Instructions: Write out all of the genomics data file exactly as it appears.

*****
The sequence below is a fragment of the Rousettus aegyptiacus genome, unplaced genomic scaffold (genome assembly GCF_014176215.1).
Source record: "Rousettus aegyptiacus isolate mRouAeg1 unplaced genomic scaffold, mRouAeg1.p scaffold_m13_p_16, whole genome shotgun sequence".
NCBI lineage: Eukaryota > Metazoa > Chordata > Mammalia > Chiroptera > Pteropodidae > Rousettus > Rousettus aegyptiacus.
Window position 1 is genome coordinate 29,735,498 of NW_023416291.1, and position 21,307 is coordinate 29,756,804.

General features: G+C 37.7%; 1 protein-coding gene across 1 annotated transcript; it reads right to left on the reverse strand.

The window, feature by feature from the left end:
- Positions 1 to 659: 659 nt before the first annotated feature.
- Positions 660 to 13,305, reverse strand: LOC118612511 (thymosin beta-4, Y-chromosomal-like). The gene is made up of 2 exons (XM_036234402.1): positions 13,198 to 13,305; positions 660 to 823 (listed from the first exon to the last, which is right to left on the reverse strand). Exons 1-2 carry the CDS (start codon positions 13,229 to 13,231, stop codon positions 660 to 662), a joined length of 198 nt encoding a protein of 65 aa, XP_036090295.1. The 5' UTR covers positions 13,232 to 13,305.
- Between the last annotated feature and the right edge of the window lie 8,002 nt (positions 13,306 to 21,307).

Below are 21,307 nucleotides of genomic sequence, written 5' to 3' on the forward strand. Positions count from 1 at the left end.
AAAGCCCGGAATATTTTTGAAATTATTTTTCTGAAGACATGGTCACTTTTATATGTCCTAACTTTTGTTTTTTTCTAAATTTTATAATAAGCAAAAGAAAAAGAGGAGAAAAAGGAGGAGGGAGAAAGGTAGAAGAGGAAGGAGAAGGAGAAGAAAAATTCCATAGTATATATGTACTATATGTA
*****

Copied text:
The sequence below is a fragment of the Rousettus aegyptiacus genome, unplaced genomic scaffold (genome assembly GCF_014176215.1).
Source record: "Rousettus aegyptiacus isolate mRouAeg1 unplaced genomic scaffold, mRouAeg1.p scaffold_m13_p_16, whole genome shotgun sequence".
NCBI lineage: Eukaryota > Metazoa > Chordata > Mammalia > Chiroptera > Pteropodidae > Rousettus > Rousettus aegyptiacus.
Window position 1 is genome coordinate 29,735,498 of NW_023416291.1, and position 21,307 is coordinate 29,756,804.

General features: G+C 37.7%; 1 protein-coding gene across 1 annotated transcript; it reads right to left on the reverse strand.

The window, feature by feature from the left end:
- Positions 1 to 659: 659 nt before the first annotated feature.
- Positions 660 to 13,305, reverse strand: LOC118612511 (thymosin beta-4, Y-chromosomal-like). The gene is made up of 2 exons (XM_036234402.1): positions 13,198 to 13,305; positions 660 to 823 (listed from the first exon to the last, which is right to left on the reverse strand). Exons 1-2 carry the CDS (start codon positions 13,229 to 13,231, stop codon positions 660 to 662), a joined length of 198 nt encoding a protein of 65 aa, XP_036090295.1. The 5' UTR covers positions 13,232 to 13,305.
- Between the last annotated feature and the right edge of the window lie 8,002 nt (positions 13,306 to 21,307).

Below are 21,307 nucleotides of genomic sequence, written 5' to 3' on the forward strand. Positions count from 1 at the left end.
AAAGCCCGGAATATTTTTGAAATTATTTTTCTGAAGACATGGTCACTTTTATATGTCCTAACTTTTGTTTTTTTCTAAATTTTATAATAAGCAAAAGAAAAAGAGGAGAAAAAGGAGGAGGGAGAAAGGTAGAAGAGGAAGGAGAAGGAGAAGAAAAATTCCATAGTATATATGTACTATATGTA